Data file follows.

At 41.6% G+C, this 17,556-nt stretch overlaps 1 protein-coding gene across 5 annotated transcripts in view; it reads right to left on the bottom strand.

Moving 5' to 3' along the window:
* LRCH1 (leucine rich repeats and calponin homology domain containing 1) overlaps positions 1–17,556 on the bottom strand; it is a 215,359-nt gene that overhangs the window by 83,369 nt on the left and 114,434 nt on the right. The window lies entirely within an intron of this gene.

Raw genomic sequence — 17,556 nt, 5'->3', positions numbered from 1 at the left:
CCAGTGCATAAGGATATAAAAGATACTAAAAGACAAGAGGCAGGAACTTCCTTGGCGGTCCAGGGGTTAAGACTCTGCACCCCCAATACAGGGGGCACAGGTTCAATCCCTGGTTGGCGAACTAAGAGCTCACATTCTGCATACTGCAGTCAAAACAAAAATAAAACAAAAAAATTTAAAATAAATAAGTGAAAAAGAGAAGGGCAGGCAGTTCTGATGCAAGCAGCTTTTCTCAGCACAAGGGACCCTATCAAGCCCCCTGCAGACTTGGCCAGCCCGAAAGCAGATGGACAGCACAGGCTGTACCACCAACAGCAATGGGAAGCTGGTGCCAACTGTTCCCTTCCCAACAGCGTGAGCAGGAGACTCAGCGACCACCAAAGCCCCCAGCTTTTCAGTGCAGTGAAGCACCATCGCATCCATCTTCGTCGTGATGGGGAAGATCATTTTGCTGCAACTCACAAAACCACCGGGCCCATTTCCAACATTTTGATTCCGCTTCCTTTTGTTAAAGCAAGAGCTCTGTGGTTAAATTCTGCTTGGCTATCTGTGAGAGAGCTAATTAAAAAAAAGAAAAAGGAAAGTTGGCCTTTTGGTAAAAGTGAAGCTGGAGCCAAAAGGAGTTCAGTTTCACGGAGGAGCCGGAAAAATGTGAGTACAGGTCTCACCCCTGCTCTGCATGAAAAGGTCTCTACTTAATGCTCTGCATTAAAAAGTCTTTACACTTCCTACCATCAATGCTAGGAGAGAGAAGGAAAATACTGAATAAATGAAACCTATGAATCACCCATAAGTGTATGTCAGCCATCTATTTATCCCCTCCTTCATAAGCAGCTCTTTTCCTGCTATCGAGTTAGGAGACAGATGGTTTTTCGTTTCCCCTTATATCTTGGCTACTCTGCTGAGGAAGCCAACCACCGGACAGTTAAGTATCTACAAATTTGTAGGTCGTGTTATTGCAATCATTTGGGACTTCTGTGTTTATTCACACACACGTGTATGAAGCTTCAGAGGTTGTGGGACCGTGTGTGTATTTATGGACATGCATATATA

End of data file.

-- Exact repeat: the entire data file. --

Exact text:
At 41.6% G+C, this 17,556-nt stretch overlaps 1 protein-coding gene across 5 annotated transcripts in view; it reads right to left on the bottom strand.

Moving 5' to 3' along the window:
* LRCH1 (leucine rich repeats and calponin homology domain containing 1) overlaps positions 1–17,556 on the bottom strand; it is a 215,359-nt gene that overhangs the window by 83,369 nt on the left and 114,434 nt on the right. The window lies entirely within an intron of this gene.

Raw genomic sequence — 17,556 nt, 5'->3', positions numbered from 1 at the left:
CCAGTGCATAAGGATATAAAAGATACTAAAAGACAAGAGGCAGGAACTTCCTTGGCGGTCCAGGGGTTAAGACTCTGCACCCCCAATACAGGGGGCACAGGTTCAATCCCTGGTTGGCGAACTAAGAGCTCACATTCTGCATACTGCAGTCAAAACAAAAATAAAACAAAAAAATTTAAAATAAATAAGTGAAAAAGAGAAGGGCAGGCAGTTCTGATGCAAGCAGCTTTTCTCAGCACAAGGGACCCTATCAAGCCCCCTGCAGACTTGGCCAGCCCGAAAGCAGATGGACAGCACAGGCTGTACCACCAACAGCAATGGGAAGCTGGTGCCAACTGTTCCCTTCCCAACAGCGTGAGCAGGAGACTCAGCGACCACCAAAGCCCCCAGCTTTTCAGTGCAGTGAAGCACCATCGCATCCATCTTCGTCGTGATGGGGAAGATCATTTTGCTGCAACTCACAAAACCACCGGGCCCATTTCCAACATTTTGATTCCGCTTCCTTTTGTTAAAGCAAGAGCTCTGTGGTTAAATTCTGCTTGGCTATCTGTGAGAGAGCTAATTAAAAAAAAGAAAAAGGAAAGTTGGCCTTTTGGTAAAAGTGAAGCTGGAGCCAAAAGGAGTTCAGTTTCACGGAGGAGCCGGAAAAATGTGAGTACAGGTCTCACCCCTGCTCTGCATGAAAAGGTCTCTACTTAATGCTCTGCATTAAAAAGTCTTTACACTTCCTACCATCAATGCTAGGAGAGAGAAGGAAAATACTGAATAAATGAAACCTATGAATCACCCATAAGTGTATGTCAGCCATCTATTTATCCCCTCCTTCATAAGCAGCTCTTTTCCTGCTATCGAGTTAGGAGACAGATGGTTTTTCGTTTCCCCTTATATCTTGGCTACTCTGCTGAGGAAGCCAACCACCGGACAGTTAAGTATCTACAAATTTGTAGGTCGTGTTATTGCAATCATTTGGGACTTCTGTGTTTATTCACACACACGTGTATGAAGCTTCAGAGGTTGTGGGACCGTGTGTGTATTTATGGACATGCATATATA